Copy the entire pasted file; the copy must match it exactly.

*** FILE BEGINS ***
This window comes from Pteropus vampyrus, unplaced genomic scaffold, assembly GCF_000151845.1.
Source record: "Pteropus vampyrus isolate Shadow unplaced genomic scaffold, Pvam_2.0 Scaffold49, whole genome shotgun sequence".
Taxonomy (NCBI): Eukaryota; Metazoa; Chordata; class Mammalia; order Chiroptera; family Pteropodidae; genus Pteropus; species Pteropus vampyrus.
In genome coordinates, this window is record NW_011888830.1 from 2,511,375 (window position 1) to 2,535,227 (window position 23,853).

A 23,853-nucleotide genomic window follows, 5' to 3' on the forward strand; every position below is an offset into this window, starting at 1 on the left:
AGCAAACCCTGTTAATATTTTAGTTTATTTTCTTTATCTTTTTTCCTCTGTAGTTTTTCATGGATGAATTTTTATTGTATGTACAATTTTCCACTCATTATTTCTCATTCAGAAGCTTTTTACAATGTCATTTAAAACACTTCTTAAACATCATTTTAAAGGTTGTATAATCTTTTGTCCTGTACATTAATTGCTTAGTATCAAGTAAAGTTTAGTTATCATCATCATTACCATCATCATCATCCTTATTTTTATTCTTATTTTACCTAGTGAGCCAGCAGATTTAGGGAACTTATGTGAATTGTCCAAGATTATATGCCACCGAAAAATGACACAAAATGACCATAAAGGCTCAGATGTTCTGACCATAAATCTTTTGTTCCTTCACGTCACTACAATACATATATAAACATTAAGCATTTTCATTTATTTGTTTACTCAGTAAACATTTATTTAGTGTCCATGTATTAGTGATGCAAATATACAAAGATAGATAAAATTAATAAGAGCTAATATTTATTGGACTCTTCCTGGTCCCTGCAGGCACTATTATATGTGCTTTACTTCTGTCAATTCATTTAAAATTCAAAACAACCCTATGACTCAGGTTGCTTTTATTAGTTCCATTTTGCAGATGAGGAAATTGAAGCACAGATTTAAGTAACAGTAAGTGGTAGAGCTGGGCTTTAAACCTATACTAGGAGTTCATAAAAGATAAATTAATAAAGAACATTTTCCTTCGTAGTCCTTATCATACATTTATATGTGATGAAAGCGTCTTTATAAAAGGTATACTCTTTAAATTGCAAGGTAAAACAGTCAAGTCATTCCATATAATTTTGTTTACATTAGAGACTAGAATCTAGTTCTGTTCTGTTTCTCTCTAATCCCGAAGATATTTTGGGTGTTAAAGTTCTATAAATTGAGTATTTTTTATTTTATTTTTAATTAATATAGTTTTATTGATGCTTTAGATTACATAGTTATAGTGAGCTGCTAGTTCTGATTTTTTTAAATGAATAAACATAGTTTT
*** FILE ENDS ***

This window comes from Pteropus vampyrus, unplaced genomic scaffold, assembly GCF_000151845.1.
Source record: "Pteropus vampyrus isolate Shadow unplaced genomic scaffold, Pvam_2.0 Scaffold49, whole genome shotgun sequence".
Taxonomy (NCBI): Eukaryota; Metazoa; Chordata; class Mammalia; order Chiroptera; family Pteropodidae; genus Pteropus; species Pteropus vampyrus.
In genome coordinates, this window is record NW_011888830.1 from 2,511,375 (window position 1) to 2,535,227 (window position 23,853).

A 23,853-nucleotide genomic window follows, 5' to 3' on the forward strand; every position below is an offset into this window, starting at 1 on the left:
AGCAAACCCTGTTAATATTTTAGTTTATTTTCTTTATCTTTTTTCCTCTGTAGTTTTTCATGGATGAATTTTTATTGTATGTACAATTTTCCACTCATTATTTCTCATTCAGAAGCTTTTTACAATGTCATTTAAAACACTTCTTAAACATCATTTTAAAGGTTGTATAATCTTTTGTCCTGTACATTAATTGCTTAGTATCAAGTAAAGTTTAGTTATCATCATCATTACCATCATCATCATCCTTATTTTTATTCTTATTTTACCTAGTGAGCCAGCAGATTTAGGGAACTTATGTGAATTGTCCAAGATTATATGCCACCGAAAAATGACACAAAATGACCATAAAGGCTCAGATGTTCTGACCATAAATCTTTTGTTCCTTCACGTCACTACAATACATATATAAACATTAAGCATTTTCATTTATTTGTTTACTCAGTAAACATTTATTTAGTGTCCATGTATTAGTGATGCAAATATACAAAGATAGATAAAATTAATAAGAGCTAATATTTATTGGACTCTTCCTGGTCCCTGCAGGCACTATTATATGTGCTTTACTTCTGTCAATTCATTTAAAATTCAAAACAACCCTATGACTCAGGTTGCTTTTATTAGTTCCATTTTGCAGATGAGGAAATTGAAGCACAGATTTAAGTAACAGTAAGTGGTAGAGCTGGGCTTTAAACCTATACTAGGAGTTCATAAAAGATAAATTAATAAAGAACATTTTCCTTCGTAGTCCTTATCATACATTTATATGTGATGAAAGCGTCTTTATAAAAGGTATACTCTTTAAATTGCAAGGTAAAACAGTCAAGTCATTCCATATAATTTTGTTTACATTAGAGACTAGAATCTAGTTCTGTTCTGTTTCTCTCTAATCCCGAAGATATTTTGGGTGTTAAAGTTCTATAAATTGAGTATTTTTTATTTTATTTTTAATTAATATAGTTTTATTGATGCTTTAGATTACATAGTTATAGTGAGCTGCTAGTTCTGATTTTTTTAAATGAATAAACATAGTTTT